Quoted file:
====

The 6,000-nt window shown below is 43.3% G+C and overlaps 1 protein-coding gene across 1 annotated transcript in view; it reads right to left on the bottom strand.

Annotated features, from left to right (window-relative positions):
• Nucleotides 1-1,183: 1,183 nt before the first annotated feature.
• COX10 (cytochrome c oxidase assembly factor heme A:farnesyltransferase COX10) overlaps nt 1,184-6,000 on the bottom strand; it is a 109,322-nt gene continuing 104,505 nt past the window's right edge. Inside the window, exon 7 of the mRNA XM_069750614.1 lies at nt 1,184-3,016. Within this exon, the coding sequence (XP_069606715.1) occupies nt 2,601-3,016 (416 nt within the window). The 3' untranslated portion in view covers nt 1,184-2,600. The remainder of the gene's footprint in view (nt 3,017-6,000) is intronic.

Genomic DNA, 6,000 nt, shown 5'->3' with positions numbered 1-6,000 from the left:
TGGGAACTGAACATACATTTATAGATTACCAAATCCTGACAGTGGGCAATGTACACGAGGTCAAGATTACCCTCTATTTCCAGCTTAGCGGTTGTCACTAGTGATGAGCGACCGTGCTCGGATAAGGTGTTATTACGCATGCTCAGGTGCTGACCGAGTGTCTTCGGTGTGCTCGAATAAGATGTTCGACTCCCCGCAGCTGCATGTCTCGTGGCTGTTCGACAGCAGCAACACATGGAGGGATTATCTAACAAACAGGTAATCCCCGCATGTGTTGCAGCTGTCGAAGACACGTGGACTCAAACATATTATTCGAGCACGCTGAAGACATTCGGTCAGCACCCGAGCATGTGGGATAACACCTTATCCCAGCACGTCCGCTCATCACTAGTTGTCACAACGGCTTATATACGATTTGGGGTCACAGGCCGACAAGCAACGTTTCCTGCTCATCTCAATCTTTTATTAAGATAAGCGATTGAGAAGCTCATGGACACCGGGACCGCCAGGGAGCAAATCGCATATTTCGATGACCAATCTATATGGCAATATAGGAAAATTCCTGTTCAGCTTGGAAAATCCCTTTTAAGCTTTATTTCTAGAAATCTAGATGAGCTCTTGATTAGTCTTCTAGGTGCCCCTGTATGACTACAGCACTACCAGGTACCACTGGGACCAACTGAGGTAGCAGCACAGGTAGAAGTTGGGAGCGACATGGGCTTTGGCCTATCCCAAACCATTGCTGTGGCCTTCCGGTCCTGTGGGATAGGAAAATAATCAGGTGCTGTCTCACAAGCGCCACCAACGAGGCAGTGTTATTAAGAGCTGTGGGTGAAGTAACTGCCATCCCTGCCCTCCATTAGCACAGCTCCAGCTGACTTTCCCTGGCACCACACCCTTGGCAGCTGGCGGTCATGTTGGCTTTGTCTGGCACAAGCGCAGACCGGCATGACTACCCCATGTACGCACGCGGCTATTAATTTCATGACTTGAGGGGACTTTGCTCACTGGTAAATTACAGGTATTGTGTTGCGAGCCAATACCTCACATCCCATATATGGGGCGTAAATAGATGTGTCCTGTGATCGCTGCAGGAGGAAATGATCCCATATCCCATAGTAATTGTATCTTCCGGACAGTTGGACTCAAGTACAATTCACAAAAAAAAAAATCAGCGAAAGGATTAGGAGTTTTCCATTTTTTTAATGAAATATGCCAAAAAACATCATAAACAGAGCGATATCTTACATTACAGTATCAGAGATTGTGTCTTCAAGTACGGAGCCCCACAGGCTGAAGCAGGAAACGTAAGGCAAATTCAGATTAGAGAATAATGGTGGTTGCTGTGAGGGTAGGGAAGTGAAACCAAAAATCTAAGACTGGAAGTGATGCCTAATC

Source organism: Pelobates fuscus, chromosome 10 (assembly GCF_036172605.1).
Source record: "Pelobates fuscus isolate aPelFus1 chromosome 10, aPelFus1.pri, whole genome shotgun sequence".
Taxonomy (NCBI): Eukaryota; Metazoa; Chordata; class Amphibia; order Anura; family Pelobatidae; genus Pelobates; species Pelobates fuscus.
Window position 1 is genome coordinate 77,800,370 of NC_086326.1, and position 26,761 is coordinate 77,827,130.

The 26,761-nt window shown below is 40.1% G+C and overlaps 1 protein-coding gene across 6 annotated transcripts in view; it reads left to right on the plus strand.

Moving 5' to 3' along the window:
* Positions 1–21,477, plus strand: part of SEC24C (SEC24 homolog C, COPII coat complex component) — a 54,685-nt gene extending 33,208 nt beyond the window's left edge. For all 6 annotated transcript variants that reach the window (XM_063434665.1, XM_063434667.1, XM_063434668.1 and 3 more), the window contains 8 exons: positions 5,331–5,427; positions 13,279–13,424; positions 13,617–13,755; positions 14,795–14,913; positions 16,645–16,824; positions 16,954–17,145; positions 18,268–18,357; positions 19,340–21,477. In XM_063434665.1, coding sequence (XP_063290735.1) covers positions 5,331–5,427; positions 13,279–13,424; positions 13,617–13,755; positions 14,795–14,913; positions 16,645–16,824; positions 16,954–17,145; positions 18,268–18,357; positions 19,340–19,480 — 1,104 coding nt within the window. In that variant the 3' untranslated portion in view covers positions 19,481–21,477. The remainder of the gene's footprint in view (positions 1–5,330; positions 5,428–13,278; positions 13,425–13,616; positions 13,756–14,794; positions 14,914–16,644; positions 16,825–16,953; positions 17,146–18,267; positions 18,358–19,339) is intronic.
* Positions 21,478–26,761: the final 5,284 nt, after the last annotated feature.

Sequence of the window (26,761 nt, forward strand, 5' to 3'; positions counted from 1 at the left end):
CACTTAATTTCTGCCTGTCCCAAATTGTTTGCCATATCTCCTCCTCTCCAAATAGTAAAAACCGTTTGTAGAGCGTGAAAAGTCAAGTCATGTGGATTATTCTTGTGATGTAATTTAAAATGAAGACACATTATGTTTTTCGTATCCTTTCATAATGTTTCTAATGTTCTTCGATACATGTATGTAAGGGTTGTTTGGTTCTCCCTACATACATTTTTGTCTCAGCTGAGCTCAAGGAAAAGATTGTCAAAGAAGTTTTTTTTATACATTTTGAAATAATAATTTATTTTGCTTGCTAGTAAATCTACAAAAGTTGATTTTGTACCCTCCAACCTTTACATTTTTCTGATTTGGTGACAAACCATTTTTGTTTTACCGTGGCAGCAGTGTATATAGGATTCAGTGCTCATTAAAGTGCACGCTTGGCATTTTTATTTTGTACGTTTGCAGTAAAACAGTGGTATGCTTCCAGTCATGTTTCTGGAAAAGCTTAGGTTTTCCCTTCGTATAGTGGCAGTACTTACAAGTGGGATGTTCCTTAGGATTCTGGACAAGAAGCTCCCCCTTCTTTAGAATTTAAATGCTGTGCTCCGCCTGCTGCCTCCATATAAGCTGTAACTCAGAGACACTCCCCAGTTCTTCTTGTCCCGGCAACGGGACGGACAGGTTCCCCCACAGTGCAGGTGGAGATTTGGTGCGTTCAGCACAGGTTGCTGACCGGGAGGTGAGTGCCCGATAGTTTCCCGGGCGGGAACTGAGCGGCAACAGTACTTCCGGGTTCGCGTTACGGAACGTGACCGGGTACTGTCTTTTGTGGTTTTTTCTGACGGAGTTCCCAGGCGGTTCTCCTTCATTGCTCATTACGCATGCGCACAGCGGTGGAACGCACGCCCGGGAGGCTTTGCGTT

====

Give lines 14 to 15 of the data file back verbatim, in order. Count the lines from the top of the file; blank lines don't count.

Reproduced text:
* Positions 21,478–26,761: the final 5,284 nt, after the last annotated feature.

Sequence of the window (26,761 nt, forward strand, 5' to 3'; positions counted from 1 at the left end):